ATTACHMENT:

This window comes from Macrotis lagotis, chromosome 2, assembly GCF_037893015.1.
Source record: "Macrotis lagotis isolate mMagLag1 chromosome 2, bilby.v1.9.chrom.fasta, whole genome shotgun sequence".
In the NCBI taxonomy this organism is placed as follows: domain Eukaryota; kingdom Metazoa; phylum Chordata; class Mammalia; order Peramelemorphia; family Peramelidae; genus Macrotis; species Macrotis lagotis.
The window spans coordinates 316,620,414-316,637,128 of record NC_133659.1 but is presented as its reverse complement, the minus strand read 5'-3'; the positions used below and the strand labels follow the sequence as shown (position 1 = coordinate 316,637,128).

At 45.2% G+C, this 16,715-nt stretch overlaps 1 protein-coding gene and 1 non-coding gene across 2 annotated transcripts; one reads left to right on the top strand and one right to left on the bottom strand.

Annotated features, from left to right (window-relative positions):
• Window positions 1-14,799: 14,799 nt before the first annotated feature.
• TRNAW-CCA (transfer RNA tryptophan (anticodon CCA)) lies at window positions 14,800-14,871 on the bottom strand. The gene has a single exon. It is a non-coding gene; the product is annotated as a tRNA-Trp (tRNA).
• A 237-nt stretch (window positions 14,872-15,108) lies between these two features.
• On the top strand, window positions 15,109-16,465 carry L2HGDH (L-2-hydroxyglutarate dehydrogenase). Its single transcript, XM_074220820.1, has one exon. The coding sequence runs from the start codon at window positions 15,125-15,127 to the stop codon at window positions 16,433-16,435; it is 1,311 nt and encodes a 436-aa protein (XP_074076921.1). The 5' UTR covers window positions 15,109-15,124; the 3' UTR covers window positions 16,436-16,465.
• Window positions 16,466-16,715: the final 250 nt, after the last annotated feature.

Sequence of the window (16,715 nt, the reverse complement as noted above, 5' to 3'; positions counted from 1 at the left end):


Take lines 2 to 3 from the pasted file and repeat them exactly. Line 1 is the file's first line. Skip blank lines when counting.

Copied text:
Source record: "Macrotis lagotis isolate mMagLag1 chromosome 2, bilby.v1.9.chrom.fasta, whole genome shotgun sequence".
In the NCBI taxonomy this organism is placed as follows: domain Eukaryota; kingdom Metazoa; phylum Chordata; class Mammalia; order Peramelemorphia; family Peramelidae; genus Macrotis; species Macrotis lagotis.